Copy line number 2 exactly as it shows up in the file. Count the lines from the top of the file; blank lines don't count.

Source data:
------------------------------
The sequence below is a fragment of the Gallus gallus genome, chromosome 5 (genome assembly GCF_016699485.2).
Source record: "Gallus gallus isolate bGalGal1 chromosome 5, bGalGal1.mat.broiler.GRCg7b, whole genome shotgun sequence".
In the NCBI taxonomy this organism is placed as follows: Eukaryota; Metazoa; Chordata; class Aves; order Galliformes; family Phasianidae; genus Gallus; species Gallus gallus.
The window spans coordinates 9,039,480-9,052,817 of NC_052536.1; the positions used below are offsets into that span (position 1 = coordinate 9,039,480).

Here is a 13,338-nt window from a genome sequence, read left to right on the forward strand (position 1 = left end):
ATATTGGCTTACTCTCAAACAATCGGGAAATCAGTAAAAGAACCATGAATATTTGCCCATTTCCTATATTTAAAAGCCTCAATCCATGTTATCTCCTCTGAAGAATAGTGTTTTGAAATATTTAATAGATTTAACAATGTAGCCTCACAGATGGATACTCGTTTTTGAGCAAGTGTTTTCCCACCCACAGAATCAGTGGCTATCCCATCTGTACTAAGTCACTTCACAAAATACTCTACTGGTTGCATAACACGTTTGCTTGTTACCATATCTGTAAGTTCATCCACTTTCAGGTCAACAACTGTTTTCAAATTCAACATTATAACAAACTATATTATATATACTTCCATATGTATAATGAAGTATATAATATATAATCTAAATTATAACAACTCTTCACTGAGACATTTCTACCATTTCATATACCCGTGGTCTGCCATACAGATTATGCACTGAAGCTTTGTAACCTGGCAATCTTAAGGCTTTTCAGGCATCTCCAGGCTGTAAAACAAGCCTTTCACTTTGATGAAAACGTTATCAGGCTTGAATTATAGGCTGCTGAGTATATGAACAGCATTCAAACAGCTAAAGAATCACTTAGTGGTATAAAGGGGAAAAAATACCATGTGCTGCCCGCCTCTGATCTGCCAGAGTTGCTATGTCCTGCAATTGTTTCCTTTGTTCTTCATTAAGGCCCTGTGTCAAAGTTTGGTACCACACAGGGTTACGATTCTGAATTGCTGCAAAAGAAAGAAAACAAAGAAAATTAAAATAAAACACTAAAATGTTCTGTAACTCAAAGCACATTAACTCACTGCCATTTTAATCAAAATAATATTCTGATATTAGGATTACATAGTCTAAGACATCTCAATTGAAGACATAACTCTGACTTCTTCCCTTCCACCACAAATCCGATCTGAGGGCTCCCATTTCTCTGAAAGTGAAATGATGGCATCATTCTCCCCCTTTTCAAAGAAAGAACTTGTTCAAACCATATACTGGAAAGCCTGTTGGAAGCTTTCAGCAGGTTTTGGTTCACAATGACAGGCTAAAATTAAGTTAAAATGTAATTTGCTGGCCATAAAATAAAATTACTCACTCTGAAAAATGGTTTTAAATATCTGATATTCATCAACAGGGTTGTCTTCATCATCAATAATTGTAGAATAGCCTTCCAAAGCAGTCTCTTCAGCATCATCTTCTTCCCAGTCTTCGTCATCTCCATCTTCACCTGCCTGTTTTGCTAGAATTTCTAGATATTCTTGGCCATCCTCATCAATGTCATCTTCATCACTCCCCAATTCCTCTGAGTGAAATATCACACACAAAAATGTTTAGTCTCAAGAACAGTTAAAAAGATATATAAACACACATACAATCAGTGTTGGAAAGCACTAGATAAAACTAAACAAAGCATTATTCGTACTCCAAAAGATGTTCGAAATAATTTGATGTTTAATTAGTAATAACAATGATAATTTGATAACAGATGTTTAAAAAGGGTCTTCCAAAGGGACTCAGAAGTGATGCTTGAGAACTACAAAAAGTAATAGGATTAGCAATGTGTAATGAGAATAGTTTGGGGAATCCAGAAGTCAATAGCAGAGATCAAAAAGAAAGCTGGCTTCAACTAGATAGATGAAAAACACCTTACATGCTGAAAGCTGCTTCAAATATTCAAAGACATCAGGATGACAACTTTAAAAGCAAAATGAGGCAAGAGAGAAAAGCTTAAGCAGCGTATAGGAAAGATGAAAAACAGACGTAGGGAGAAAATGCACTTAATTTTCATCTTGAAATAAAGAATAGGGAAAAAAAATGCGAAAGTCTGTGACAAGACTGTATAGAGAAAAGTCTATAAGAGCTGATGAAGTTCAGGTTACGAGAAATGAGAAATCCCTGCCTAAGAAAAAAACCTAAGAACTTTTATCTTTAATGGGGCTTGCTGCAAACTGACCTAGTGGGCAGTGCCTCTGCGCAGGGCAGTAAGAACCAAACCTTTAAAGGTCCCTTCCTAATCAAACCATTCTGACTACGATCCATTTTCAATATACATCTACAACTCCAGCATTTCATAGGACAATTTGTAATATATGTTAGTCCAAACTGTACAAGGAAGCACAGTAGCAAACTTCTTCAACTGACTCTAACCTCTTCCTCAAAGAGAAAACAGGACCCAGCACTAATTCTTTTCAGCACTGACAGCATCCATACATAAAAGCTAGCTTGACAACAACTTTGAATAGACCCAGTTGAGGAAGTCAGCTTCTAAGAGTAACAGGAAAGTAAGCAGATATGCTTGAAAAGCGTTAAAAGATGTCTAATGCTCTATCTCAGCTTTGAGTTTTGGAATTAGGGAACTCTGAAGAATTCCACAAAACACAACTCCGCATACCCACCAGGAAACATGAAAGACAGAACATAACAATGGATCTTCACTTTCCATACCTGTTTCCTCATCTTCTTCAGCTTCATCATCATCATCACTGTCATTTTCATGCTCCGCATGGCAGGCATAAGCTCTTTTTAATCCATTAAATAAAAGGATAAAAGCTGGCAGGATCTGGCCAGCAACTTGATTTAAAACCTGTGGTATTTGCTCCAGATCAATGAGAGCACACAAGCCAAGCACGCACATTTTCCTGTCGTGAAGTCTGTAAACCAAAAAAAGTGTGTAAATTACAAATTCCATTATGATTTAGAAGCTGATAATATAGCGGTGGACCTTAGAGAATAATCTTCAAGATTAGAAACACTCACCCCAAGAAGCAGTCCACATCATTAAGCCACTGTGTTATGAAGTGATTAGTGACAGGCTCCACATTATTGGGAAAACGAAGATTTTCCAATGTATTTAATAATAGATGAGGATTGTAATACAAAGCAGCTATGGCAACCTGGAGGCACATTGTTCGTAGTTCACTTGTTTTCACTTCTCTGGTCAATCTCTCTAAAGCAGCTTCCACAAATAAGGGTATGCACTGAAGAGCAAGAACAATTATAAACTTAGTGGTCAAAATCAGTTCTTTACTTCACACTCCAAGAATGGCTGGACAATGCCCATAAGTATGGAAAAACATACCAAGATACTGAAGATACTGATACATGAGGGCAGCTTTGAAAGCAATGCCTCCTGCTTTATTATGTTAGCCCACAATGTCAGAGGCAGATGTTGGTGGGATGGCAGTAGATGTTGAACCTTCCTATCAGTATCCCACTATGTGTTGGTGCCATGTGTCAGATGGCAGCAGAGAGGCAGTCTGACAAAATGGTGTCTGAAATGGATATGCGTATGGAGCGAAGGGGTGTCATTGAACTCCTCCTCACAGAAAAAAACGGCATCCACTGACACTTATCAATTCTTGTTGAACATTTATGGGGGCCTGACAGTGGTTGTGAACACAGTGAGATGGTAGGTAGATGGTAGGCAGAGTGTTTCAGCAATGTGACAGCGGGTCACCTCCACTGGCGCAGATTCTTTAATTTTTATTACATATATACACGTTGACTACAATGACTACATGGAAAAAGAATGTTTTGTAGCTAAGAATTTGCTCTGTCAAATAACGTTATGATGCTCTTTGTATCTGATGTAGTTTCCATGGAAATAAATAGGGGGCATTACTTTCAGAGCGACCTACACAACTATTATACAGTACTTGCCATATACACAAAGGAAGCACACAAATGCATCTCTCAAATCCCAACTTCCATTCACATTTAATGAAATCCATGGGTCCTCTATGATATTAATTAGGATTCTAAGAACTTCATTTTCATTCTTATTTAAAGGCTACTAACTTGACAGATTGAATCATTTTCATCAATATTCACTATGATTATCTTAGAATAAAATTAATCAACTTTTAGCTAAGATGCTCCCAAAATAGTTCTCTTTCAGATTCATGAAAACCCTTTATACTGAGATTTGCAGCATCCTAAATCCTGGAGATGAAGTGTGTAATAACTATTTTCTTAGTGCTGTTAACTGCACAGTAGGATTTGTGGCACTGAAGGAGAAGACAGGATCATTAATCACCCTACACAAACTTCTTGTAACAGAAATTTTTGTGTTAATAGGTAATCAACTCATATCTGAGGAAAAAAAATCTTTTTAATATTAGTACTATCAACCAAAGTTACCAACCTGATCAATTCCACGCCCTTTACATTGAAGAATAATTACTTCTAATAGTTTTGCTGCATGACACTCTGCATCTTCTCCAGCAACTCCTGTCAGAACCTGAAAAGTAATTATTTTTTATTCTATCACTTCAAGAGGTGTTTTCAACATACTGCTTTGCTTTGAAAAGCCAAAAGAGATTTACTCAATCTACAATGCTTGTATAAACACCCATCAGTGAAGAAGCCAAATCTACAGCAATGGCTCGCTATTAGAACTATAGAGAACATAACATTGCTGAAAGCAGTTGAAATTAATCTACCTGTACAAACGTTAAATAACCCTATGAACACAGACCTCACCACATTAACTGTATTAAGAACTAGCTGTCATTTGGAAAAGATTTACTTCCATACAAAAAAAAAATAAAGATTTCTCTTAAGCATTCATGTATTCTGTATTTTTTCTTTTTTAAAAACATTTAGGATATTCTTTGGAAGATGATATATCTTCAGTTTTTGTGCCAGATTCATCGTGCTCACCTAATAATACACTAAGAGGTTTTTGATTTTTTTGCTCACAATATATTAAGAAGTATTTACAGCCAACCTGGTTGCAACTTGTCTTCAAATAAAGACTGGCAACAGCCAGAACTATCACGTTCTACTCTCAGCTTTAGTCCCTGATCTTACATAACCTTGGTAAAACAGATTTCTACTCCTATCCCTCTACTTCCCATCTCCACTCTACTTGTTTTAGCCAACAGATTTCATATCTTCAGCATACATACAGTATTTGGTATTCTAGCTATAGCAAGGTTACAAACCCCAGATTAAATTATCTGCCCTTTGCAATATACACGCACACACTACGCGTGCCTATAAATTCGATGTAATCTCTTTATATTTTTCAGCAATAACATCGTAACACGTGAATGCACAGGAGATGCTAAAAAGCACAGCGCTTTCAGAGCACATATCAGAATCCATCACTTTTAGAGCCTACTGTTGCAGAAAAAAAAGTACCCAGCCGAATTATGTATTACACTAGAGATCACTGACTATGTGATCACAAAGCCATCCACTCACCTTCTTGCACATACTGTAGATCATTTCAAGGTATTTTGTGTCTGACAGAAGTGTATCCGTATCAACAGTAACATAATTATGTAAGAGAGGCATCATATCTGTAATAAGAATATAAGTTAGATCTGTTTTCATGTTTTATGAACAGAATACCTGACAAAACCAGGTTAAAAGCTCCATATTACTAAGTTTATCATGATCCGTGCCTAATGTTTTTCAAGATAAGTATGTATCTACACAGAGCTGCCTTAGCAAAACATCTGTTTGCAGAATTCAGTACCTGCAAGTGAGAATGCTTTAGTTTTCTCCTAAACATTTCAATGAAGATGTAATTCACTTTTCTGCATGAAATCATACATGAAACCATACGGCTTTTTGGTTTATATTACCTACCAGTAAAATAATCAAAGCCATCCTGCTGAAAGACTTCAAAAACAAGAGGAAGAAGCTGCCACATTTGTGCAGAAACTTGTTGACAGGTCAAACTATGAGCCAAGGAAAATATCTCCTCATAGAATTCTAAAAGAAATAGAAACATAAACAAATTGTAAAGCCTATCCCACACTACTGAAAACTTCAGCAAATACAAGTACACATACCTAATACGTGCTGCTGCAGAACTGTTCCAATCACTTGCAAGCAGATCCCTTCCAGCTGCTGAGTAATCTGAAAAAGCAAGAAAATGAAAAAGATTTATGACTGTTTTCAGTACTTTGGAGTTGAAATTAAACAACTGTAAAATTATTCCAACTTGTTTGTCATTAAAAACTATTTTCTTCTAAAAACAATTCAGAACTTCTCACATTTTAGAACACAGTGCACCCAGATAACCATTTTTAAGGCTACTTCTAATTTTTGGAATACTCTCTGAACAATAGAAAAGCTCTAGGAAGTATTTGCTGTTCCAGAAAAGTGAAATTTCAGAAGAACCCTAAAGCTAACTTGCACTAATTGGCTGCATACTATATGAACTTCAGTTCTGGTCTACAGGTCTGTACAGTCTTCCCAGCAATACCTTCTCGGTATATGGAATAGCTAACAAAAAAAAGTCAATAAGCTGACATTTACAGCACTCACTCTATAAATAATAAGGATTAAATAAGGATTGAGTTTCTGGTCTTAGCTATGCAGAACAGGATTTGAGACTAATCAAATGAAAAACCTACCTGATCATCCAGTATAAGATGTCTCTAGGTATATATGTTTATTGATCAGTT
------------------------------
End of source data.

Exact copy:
Source record: "Gallus gallus isolate bGalGal1 chromosome 5, bGalGal1.mat.broiler.GRCg7b, whole genome shotgun sequence".